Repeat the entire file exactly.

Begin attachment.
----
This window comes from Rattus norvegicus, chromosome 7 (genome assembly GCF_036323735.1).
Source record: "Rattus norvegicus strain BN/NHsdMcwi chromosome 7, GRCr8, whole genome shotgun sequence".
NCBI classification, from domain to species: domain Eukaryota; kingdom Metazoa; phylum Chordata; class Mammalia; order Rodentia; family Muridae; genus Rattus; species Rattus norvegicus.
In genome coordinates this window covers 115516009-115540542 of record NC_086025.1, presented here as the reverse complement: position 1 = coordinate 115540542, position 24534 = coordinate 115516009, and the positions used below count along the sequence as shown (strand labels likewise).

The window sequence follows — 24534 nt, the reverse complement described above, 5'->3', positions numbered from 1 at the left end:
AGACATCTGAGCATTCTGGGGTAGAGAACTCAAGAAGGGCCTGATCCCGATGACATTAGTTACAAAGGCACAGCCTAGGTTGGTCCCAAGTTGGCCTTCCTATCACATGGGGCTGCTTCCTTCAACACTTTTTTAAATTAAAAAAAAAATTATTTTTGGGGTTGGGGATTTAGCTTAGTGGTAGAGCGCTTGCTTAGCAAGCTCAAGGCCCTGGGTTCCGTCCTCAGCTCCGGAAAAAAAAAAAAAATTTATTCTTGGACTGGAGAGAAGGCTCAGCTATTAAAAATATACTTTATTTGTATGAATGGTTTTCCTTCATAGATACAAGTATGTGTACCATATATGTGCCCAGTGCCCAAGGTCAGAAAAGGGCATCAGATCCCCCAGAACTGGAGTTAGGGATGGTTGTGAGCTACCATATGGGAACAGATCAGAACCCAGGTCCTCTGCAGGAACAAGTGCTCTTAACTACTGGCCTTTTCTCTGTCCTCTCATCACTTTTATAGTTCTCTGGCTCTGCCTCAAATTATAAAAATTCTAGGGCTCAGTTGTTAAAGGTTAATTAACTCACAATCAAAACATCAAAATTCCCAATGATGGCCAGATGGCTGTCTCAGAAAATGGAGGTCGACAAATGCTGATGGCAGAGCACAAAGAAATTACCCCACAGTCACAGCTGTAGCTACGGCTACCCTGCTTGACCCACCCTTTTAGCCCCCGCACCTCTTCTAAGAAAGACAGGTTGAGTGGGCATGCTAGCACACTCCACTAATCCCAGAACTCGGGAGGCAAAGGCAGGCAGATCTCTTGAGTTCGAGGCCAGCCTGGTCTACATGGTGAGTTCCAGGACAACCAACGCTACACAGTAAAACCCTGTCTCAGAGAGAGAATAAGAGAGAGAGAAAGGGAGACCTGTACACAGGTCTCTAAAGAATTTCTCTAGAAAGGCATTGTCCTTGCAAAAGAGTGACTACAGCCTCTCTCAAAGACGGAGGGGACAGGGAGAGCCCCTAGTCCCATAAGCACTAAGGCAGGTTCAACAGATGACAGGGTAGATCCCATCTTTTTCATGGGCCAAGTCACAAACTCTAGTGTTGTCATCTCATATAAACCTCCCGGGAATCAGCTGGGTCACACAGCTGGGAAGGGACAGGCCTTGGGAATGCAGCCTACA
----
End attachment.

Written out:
This window comes from Rattus norvegicus, chromosome 7 (genome assembly GCF_036323735.1).
Source record: "Rattus norvegicus strain BN/NHsdMcwi chromosome 7, GRCr8, whole genome shotgun sequence".
NCBI classification, from domain to species: domain Eukaryota; kingdom Metazoa; phylum Chordata; class Mammalia; order Rodentia; family Muridae; genus Rattus; species Rattus norvegicus.
In genome coordinates this window covers 115516009-115540542 of record NC_086025.1, presented here as the reverse complement: position 1 = coordinate 115540542, position 24534 = coordinate 115516009, and the positions used below count along the sequence as shown (strand labels likewise).

The window sequence follows — 24534 nt, the reverse complement described above, 5'->3', positions numbered from 1 at the left end:
AGACATCTGAGCATTCTGGGGTAGAGAACTCAAGAAGGGCCTGATCCCGATGACATTAGTTACAAAGGCACAGCCTAGGTTGGTCCCAAGTTGGCCTTCCTATCACATGGGGCTGCTTCCTTCAACACTTTTTTAAATTAAAAAAAAAATTATTTTTGGGGTTGGGGATTTAGCTTAGTGGTAGAGCGCTTGCTTAGCAAGCTCAAGGCCCTGGGTTCCGTCCTCAGCTCCGGAAAAAAAAAAAAAATTTATTCTTGGACTGGAGAGAAGGCTCAGCTATTAAAAATATACTTTATTTGTATGAATGGTTTTCCTTCATAGATACAAGTATGTGTACCATATATGTGCCCAGTGCCCAAGGTCAGAAAAGGGCATCAGATCCCCCAGAACTGGAGTTAGGGATGGTTGTGAGCTACCATATGGGAACAGATCAGAACCCAGGTCCTCTGCAGGAACAAGTGCTCTTAACTACTGGCCTTTTCTCTGTCCTCTCATCACTTTTATAGTTCTCTGGCTCTGCCTCAAATTATAAAAATTCTAGGGCTCAGTTGTTAAAGGTTAATTAACTCACAATCAAAACATCAAAATTCCCAATGATGGCCAGATGGCTGTCTCAGAAAATGGAGGTCGACAAATGCTGATGGCAGAGCACAAAGAAATTACCCCACAGTCACAGCTGTAGCTACGGCTACCCTGCTTGACCCACCCTTTTAGCCCCCGCACCTCTTCTAAGAAAGACAGGTTGAGTGGGCATGCTAGCACACTCCACTAATCCCAGAACTCGGGAGGCAAAGGCAGGCAGATCTCTTGAGTTCGAGGCCAGCCTGGTCTACATGGTGAGTTCCAGGACAACCAACGCTACACAGTAAAACCCTGTCTCAGAGAGAGAATAAGAGAGAGAGAAAGGGAGACCTGTACACAGGTCTCTAAAGAATTTCTCTAGAAAGGCATTGTCCTTGCAAAAGAGTGACTACAGCCTCTCTCAAAGACGGAGGGGACAGGGAGAGCCCCTAGTCCCATAAGCACTAAGGCAGGTTCAACAGATGACAGGGTAGATCCCATCTTTTTCATGGGCCAAGTCACAAACTCTAGTGTTGTCATCTCATATAAACCTCCCGGGAATCAGCTGGGTCACACAGCTGGGAAGGGACAGGCCTTGGGAATGCAGCCTACA